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Interested in Otolaryngology?

Discussion in 'Clinical Rotations' started by ashasnarf, Feb 11, 2002.

  1. ashasnarf

    ashasnarf Member
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    I have recently been accepted to medical school and my past experiences in medicine have me leaning toward ENT (Otolaryngology) as a field I would like to practice. I have heard that ENT is an extremely competitive field to get into, and was wondering why? What kind og grades and USMLE scores does one have to achieve to get in? Please tell me what additional factors one should consider when going after the really competitive fields? Is AOA designation and research a must? What about letters of recc, whom should you get them from when the time is appropriate. I am inquiring because I would like to begin building a competitive application for such residencies! Thanks!!
     
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  3. Winged Scapula

    Winged Scapula Cougariffic!
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    ENT is extremely competitive because of the variety of surgical procedures, good pay and lifestyle (ie, for a surgical specialty you have relatively little call, often home call and better hours). But I'll move this over to Rotations and Residencies Forum where it might get more responses...
     
  4. neutropeniaboy

    neutropeniaboy Blasted ENT Attending
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    Hello.

    I recently matched in otolaryngology.

    Regarding scores, etc., here's what I consider to be the low down. For the 2002 match, the AVERAGE Step I score of an applicant who matched was 233. The average Step I score of an applicant who DID NOT match was 214 (incidentally, the national average on Step I). You can make your own assumptions regarding those numbers, but they should say something about how competitive the match is.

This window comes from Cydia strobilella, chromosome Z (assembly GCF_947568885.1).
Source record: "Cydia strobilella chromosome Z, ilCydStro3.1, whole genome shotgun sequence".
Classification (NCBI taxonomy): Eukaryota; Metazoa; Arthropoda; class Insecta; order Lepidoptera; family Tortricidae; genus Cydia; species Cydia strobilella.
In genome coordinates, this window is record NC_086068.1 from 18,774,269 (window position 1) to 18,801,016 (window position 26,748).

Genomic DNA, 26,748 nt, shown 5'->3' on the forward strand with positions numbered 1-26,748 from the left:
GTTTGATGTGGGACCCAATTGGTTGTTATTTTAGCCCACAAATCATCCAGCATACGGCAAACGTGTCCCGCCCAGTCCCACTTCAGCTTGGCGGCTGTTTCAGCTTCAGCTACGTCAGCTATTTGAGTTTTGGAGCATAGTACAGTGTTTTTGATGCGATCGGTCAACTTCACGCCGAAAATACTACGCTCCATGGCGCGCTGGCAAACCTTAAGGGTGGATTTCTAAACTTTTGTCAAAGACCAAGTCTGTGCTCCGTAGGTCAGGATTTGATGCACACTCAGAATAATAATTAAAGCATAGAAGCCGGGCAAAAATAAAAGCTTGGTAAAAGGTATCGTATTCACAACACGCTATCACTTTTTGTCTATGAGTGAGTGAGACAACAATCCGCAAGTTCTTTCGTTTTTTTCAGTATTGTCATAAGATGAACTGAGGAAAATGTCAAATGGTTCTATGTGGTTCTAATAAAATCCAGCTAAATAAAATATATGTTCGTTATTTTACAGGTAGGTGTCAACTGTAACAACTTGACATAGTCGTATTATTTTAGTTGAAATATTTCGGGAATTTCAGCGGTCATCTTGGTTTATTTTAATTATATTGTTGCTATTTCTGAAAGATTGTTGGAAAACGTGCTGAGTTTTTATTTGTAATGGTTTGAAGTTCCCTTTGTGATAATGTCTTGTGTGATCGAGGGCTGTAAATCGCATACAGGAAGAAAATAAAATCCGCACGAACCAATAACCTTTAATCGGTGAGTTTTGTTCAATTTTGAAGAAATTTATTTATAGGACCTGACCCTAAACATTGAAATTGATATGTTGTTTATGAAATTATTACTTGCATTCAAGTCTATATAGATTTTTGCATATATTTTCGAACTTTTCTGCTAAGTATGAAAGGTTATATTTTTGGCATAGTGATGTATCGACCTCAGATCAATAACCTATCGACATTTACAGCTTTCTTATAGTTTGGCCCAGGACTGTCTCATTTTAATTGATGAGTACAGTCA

Most people (I would say 80% or more) have AOA on their resumes, and most of them got exceptional grades throughout medical school.

    Letters of recommendation are critical. Otolaryngology is a small community and the attendings of all the major programs know each other. A fabulous letter from John Q, MD or even the chair of Rheumatology at XYZ Medical School isn't going to mean much when the next guy has letters from major ENT folk. (In other words, do away/visiting/audition rotations.)

    Research: not doing it may hurt you since so many others do it. I'm not suggesting that you go out and publish 1/2 dozen articles (although many with and without PhDs have), but getting on board shows your interest in the field and may demonstrate that you have an interest in research.

    With respect to Kim's statements, I generally agree; the operative word is "relative," however.

    -NB
     
  5. TheThroat

    TheThroat SDN Moderator
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    I am an Oto PGY-1 at Iowa, now doing my general surgery internship.

    Why is Oto so competitive? It is a small residency, with only 1-4 positions per program, so therare less positions available. All the surgical subspecialities are competitive, I believe, secondary to the fact that they allow one to perform surgery while living a relatively normal lifestyle (as compared to the average general surgeon).